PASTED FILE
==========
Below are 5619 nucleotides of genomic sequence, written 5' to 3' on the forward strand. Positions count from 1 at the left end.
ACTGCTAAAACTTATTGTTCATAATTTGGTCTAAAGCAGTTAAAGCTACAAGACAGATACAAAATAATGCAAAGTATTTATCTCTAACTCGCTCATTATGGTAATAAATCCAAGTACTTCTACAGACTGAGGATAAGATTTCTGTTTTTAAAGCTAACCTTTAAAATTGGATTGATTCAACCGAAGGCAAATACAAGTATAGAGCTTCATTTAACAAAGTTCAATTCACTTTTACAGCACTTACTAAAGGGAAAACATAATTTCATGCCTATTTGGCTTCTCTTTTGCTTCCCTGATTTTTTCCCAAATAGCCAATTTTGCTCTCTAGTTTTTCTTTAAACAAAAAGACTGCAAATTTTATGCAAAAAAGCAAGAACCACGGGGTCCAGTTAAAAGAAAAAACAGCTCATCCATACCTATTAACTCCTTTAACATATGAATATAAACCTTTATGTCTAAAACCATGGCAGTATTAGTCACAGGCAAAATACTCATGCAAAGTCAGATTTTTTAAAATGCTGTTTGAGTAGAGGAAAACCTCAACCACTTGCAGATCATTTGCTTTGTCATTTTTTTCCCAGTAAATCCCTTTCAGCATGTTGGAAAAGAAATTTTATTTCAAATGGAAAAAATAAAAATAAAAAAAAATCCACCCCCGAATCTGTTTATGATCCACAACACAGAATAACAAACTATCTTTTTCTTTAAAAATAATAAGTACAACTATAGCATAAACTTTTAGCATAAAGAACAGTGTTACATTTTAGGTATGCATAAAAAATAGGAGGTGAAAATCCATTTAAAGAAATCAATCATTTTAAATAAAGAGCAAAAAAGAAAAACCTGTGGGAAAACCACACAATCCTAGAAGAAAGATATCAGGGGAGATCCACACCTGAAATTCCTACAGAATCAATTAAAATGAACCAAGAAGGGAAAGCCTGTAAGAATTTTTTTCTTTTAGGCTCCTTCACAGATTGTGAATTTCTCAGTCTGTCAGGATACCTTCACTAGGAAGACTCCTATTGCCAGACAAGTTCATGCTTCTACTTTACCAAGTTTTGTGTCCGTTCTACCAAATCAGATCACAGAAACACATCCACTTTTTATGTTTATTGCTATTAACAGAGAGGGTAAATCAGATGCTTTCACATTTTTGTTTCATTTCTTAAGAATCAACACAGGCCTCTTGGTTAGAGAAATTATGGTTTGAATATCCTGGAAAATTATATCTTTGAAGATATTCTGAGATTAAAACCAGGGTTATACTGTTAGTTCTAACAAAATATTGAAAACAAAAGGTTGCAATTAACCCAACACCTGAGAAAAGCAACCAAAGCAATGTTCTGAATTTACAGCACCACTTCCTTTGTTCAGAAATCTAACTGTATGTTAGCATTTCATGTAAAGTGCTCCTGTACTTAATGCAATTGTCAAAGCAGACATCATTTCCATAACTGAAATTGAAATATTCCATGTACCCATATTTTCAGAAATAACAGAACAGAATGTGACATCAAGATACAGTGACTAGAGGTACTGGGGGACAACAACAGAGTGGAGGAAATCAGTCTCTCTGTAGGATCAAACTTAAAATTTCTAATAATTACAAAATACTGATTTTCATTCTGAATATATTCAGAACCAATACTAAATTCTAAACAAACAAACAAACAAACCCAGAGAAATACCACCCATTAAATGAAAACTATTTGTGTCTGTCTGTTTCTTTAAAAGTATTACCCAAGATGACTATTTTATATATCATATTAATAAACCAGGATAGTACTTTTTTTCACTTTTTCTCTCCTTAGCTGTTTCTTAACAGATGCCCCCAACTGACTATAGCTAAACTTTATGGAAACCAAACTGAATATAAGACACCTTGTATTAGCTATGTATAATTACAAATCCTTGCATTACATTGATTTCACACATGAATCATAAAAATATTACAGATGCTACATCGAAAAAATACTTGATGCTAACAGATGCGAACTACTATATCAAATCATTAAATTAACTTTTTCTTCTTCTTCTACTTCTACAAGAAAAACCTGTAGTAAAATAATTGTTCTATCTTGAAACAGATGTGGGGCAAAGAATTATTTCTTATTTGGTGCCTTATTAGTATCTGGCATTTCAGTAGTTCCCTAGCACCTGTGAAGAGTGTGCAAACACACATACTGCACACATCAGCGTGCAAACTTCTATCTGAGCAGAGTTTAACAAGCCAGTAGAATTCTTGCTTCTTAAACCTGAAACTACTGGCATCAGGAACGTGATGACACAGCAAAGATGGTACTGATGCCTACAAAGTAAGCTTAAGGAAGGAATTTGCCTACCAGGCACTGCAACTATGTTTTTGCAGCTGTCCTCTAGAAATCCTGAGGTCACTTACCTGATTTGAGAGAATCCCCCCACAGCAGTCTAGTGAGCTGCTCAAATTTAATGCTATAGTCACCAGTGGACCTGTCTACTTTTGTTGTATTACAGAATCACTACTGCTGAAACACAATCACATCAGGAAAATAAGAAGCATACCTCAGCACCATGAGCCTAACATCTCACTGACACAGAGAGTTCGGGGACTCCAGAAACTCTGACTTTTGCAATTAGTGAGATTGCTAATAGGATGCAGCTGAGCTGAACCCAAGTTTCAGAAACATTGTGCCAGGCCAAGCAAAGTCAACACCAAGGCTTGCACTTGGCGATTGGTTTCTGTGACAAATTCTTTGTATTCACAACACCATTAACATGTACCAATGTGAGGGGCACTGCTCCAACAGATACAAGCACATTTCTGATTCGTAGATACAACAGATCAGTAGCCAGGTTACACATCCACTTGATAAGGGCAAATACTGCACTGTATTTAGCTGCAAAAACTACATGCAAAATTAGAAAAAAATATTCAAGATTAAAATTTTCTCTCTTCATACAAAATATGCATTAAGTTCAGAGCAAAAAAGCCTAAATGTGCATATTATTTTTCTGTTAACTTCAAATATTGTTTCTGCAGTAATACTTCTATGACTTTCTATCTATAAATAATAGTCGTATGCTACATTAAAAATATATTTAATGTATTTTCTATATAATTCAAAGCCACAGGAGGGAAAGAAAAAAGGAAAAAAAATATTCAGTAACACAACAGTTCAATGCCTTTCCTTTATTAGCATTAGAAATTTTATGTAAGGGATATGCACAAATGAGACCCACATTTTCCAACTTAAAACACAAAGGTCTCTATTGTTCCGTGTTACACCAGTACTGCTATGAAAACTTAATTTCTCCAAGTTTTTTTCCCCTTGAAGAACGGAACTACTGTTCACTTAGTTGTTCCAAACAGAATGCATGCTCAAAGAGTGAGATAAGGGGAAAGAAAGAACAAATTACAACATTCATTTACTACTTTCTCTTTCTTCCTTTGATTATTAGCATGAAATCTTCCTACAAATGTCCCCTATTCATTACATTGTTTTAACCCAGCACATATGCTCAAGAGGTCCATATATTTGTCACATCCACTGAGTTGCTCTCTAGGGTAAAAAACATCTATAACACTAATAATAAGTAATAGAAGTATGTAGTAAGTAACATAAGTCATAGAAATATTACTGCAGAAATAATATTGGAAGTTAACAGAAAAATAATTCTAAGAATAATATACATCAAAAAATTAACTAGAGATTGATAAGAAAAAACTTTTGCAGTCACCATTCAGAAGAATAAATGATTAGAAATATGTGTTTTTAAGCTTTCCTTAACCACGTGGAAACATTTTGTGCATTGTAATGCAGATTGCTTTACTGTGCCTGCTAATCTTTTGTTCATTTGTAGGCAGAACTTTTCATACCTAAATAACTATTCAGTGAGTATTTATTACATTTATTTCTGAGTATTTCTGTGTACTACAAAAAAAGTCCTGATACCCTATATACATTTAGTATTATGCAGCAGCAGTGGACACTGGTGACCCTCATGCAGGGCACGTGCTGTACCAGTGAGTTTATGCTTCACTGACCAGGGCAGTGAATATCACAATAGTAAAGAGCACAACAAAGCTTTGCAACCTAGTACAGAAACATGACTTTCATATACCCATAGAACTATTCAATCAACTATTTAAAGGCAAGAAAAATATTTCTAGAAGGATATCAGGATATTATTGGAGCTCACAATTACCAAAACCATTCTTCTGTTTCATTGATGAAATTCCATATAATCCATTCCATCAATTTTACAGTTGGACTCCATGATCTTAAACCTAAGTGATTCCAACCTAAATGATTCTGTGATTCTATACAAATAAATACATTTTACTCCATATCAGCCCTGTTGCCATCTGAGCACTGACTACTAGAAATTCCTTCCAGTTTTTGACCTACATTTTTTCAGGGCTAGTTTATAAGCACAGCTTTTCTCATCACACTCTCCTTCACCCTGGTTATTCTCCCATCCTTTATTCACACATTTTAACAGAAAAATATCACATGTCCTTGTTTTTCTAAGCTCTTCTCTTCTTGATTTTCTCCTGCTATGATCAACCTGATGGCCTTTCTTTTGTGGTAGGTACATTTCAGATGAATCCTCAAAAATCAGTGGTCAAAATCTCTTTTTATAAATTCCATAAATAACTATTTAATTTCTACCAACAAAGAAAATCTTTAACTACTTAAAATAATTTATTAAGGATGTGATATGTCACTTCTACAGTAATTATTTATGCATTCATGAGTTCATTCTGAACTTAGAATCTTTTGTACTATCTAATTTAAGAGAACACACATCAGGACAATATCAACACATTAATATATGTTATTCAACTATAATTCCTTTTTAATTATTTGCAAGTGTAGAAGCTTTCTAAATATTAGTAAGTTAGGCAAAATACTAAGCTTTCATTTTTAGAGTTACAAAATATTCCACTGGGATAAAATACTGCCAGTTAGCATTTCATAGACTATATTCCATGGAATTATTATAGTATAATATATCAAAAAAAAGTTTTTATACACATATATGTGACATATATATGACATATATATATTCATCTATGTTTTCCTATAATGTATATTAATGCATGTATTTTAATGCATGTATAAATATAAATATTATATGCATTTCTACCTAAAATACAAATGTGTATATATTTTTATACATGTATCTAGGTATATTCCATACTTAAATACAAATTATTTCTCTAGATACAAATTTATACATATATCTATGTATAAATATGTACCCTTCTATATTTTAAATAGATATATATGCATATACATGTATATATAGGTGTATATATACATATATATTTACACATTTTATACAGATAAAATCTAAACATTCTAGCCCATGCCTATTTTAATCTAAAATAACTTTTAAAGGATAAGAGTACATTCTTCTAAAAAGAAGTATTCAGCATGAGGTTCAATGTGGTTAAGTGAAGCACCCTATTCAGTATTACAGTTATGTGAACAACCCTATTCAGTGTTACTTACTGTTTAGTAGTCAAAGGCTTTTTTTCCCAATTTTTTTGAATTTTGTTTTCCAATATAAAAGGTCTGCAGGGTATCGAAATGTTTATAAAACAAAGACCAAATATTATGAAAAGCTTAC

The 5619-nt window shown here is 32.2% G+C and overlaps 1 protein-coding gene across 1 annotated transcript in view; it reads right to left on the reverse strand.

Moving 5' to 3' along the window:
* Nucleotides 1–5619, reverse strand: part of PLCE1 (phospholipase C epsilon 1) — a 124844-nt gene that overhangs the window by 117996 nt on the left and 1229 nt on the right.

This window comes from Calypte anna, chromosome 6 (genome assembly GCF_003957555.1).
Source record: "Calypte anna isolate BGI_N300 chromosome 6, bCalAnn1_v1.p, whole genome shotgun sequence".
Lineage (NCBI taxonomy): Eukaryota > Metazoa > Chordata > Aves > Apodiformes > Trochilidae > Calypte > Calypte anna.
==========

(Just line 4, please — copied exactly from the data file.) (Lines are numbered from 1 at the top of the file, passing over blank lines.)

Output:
Moving 5' to 3' along the window: